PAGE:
There isn't any voice acting in Les Mis -- a wise decision, as there's an incredible amount of text in this game -- meaning that the storybook feel of the game is further embellished by demanding a great deal of reading. Fortunately, the reading is made as smooth and painless as possible with the use of large fonts and reasonably short blocks of text on screen at a time. The writing itself, unfortunately, tends to suffer from lack of polish, whether it be typos or spelling inconsistencies (sometimes it's "Jean Valjean", other times it's "John Valjean") or complete stylistic shifts. Some of the text is written in a nineteenth century style -- indeed, much is lifted from the novel itself -- whereas some of it reads like it came from the present day, with twenty-first century references and colloquialisms. I would have preferred it if Tolworthy picked one style and stuck with it; as it stands, I often felt like the fourth wall was being broken in an otherwise highly engaging story.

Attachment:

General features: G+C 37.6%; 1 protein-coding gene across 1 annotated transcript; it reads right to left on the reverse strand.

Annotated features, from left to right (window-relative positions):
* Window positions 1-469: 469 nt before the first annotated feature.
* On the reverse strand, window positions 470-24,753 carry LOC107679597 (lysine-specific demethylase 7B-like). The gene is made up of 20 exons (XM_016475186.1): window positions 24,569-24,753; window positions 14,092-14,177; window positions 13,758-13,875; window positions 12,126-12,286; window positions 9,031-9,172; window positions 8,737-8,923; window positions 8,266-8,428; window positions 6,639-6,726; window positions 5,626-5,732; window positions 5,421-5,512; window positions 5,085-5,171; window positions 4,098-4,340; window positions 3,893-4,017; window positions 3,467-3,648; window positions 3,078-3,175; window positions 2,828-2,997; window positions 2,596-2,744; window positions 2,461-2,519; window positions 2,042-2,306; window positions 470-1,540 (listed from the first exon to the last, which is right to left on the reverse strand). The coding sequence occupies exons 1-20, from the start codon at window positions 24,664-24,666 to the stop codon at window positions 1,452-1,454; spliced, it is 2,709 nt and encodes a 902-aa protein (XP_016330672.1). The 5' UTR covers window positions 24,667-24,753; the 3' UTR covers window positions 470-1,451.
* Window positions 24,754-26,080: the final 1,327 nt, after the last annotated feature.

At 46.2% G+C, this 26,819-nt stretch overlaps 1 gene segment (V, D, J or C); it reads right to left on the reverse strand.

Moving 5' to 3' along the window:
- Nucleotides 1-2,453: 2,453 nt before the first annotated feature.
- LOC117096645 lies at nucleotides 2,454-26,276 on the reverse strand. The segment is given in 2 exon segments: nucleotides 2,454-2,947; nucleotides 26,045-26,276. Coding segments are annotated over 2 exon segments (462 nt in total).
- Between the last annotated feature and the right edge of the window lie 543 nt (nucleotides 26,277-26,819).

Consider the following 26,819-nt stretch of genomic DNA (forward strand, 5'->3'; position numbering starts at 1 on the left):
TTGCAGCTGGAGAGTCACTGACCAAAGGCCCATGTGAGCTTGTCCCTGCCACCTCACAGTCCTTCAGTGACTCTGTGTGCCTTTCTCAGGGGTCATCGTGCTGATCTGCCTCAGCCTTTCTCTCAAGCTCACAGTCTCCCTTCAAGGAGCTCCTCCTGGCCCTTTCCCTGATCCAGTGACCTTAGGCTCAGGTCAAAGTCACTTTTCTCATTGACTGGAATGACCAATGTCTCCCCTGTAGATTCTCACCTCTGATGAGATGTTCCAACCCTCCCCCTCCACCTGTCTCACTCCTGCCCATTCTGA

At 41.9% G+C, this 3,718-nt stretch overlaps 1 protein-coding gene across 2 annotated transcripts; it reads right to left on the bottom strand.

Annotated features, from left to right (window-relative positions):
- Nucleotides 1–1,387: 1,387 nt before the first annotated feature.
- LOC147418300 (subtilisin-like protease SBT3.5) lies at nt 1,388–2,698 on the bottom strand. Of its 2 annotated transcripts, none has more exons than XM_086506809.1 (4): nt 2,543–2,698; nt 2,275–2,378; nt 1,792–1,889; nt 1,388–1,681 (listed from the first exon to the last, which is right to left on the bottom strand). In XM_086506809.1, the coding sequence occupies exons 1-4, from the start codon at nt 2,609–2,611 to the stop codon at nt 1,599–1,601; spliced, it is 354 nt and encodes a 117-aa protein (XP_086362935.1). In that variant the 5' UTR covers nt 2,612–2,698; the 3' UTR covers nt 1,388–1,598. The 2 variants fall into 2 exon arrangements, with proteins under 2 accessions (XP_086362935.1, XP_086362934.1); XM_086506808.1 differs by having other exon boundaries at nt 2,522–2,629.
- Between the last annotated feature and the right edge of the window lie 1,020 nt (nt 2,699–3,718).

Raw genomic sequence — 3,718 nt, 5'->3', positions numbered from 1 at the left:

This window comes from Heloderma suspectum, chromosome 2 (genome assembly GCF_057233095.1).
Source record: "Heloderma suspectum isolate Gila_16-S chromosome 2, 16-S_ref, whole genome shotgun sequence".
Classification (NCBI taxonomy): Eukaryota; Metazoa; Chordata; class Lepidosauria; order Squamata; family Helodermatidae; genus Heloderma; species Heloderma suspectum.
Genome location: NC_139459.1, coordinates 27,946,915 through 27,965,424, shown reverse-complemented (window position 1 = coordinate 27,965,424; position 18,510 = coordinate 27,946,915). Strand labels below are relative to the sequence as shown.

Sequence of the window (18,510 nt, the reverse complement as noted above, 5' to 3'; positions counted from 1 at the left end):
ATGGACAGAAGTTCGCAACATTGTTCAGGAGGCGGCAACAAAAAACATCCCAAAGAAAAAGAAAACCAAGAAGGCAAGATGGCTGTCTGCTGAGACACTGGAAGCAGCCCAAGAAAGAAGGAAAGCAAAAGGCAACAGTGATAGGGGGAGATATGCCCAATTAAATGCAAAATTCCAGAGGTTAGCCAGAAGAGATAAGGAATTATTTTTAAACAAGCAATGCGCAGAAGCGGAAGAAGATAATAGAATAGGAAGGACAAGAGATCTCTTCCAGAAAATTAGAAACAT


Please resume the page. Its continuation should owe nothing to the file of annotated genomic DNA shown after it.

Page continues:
Still, despite these criticisms, Les Misérables: The Game of the Book is a faithful adaptation of its source material in spirit, as well as an enjoyable interactive experience in its own right. At approximately ten hours to play through -- or more depending on how much exploring you do during or afterwards -- it's an excellent way to spend a few evenings if you enjoy a story that's more cerebral and philosophical than your usual game, whether you've read the book before or not. The game is available for digital distribution for $14.99 at the Enter the Story website, though this price also includes the next two games in the series. These subsequent titles are planned to expand Les Mis' pre-existing game world while following the stories of other classic novels, eventually combining to form the aforementioned "world's largest adventure game" exploring life's greatest questions and ideas. Though Tolworthy still has quite a ways to go before he fully realises this goal, he is certainly off to an interesting and innovative start.
The first installment of the Enter the Story series is a very good modern, interactive adaptation of a classic novel that stands well on its own while also hinting at greater things to come.